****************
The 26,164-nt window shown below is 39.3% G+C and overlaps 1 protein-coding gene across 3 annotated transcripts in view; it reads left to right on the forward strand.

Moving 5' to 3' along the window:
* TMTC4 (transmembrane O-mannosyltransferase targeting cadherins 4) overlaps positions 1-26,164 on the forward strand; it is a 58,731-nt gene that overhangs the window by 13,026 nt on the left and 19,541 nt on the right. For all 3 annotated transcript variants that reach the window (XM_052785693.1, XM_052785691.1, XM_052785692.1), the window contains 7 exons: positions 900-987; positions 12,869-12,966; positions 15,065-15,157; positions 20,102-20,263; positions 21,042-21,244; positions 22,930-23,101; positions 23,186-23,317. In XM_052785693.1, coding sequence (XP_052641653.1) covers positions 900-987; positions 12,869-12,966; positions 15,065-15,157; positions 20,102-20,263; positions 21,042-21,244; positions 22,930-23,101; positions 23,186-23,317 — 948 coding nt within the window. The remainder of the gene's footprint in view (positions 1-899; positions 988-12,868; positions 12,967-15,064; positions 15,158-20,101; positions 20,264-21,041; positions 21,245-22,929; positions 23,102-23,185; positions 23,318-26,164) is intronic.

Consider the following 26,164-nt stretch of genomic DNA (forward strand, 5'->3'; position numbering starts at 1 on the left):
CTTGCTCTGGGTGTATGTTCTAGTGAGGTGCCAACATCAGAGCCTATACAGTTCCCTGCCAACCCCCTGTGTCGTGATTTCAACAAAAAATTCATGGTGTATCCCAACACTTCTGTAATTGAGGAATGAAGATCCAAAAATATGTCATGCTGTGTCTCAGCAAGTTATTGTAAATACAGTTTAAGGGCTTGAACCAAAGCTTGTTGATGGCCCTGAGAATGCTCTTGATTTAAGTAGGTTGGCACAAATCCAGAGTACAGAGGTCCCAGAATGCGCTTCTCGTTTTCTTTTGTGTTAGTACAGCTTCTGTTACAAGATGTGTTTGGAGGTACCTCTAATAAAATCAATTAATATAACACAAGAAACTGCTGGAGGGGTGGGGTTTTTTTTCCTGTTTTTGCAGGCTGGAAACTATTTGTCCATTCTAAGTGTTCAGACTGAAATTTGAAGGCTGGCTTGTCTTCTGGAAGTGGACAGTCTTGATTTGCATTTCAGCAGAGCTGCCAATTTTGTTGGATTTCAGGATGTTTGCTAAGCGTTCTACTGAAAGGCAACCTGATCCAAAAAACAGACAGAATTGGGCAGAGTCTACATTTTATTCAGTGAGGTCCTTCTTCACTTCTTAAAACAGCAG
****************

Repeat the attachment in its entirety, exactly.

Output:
The 26,164-nt window shown below is 39.3% G+C and overlaps 1 protein-coding gene across 3 annotated transcripts in view; it reads left to right on the forward strand.

Moving 5' to 3' along the window:
* TMTC4 (transmembrane O-mannosyltransferase targeting cadherins 4) overlaps positions 1-26,164 on the forward strand; it is a 58,731-nt gene that overhangs the window by 13,026 nt on the left and 19,541 nt on the right. For all 3 annotated transcript variants that reach the window (XM_052785693.1, XM_052785691.1, XM_052785692.1), the window contains 7 exons: positions 900-987; positions 12,869-12,966; positions 15,065-15,157; positions 20,102-20,263; positions 21,042-21,244; positions 22,930-23,101; positions 23,186-23,317. In XM_052785693.1, coding sequence (XP_052641653.1) covers positions 900-987; positions 12,869-12,966; positions 15,065-15,157; positions 20,102-20,263; positions 21,042-21,244; positions 22,930-23,101; positions 23,186-23,317 — 948 coding nt within the window. The remainder of the gene's footprint in view (positions 1-899; positions 988-12,868; positions 12,967-15,064; positions 15,158-20,101; positions 20,264-21,041; positions 21,245-22,929; positions 23,102-23,185; positions 23,318-26,164) is intronic.

Consider the following 26,164-nt stretch of genomic DNA (forward strand, 5'->3'; position numbering starts at 1 on the left):
CTTGCTCTGGGTGTATGTTCTAGTGAGGTGCCAACATCAGAGCCTATACAGTTCCCTGCCAACCCCCTGTGTCGTGATTTCAACAAAAAATTCATGGTGTATCCCAACACTTCTGTAATTGAGGAATGAAGATCCAAAAATATGTCATGCTGTGTCTCAGCAAGTTATTGTAAATACAGTTTAAGGGCTTGAACCAAAGCTTGTTGATGGCCCTGAGAATGCTCTTGATTTAAGTAGGTTGGCACAAATCCAGAGTACAGAGGTCCCAGAATGCGCTTCTCGTTTTCTTTTGTGTTAGTACAGCTTCTGTTACAAGATGTGTTTGGAGGTACCTCTAATAAAATCAATTAATATAACACAAGAAACTGCTGGAGGGGTGGGGTTTTTTTTCCTGTTTTTGCAGGCTGGAAACTATTTGTCCATTCTAAGTGTTCAGACTGAAATTTGAAGGCTGGCTTGTCTTCTGGAAGTGGACAGTCTTGATTTGCATTTCAGCAGAGCTGCCAATTTTGTTGGATTTCAGGATGTTTGCTAAGCGTTCTACTGAAAGGCAACCTGATCCAAAAAACAGACAGAATTGGGCAGAGTCTACATTTTATTCAGTGAGGTCCTTCTTCACTTCTTAAAACAGCAG